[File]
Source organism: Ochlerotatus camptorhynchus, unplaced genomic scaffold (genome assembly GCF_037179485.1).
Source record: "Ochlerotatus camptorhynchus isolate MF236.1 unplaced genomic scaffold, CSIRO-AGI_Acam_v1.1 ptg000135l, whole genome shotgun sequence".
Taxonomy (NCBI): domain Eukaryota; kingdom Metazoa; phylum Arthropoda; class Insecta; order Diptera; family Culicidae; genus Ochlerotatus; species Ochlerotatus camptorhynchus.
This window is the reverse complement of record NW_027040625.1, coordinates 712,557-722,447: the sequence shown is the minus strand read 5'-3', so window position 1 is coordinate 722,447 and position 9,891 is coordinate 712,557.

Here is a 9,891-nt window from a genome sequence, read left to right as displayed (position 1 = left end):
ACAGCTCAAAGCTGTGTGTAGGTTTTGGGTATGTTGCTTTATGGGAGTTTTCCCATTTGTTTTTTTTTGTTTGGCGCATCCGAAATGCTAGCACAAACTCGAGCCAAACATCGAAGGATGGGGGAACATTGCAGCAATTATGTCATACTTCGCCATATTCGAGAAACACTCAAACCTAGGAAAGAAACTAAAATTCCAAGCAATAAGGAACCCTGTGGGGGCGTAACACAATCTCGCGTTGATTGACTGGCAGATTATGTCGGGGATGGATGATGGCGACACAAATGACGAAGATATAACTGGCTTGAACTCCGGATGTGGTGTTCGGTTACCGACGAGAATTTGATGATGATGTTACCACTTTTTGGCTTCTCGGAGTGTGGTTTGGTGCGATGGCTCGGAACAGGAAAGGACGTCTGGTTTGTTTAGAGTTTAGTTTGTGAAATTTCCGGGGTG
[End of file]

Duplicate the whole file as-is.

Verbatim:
Source organism: Ochlerotatus camptorhynchus, unplaced genomic scaffold (genome assembly GCF_037179485.1).
Source record: "Ochlerotatus camptorhynchus isolate MF236.1 unplaced genomic scaffold, CSIRO-AGI_Acam_v1.1 ptg000135l, whole genome shotgun sequence".
Taxonomy (NCBI): domain Eukaryota; kingdom Metazoa; phylum Arthropoda; class Insecta; order Diptera; family Culicidae; genus Ochlerotatus; species Ochlerotatus camptorhynchus.
This window is the reverse complement of record NW_027040625.1, coordinates 712,557-722,447: the sequence shown is the minus strand read 5'-3', so window position 1 is coordinate 722,447 and position 9,891 is coordinate 712,557.

Here is a 9,891-nt window from a genome sequence, read left to right as displayed (position 1 = left end):
ACAGCTCAAAGCTGTGTGTAGGTTTTGGGTATGTTGCTTTATGGGAGTTTTCCCATTTGTTTTTTTTTGTTTGGCGCATCCGAAATGCTAGCACAAACTCGAGCCAAACATCGAAGGATGGGGGAACATTGCAGCAATTATGTCATACTTCGCCATATTCGAGAAACACTCAAACCTAGGAAAGAAACTAAAATTCCAAGCAATAAGGAACCCTGTGGGGGCGTAACACAATCTCGCGTTGATTGACTGGCAGATTATGTCGGGGATGGATGATGGCGACACAAATGACGAAGATATAACTGGCTTGAACTCCGGATGTGGTGTTCGGTTACCGACGAGAATTTGATGATGATGTTACCACTTTTTGGCTTCTCGGAGTGTGGTTTGGTGCGATGGCTCGGAACAGGAAAGGACGTCTGGTTTGTTTAGAGTTTAGTTTGTGAAATTTCCGGGGTG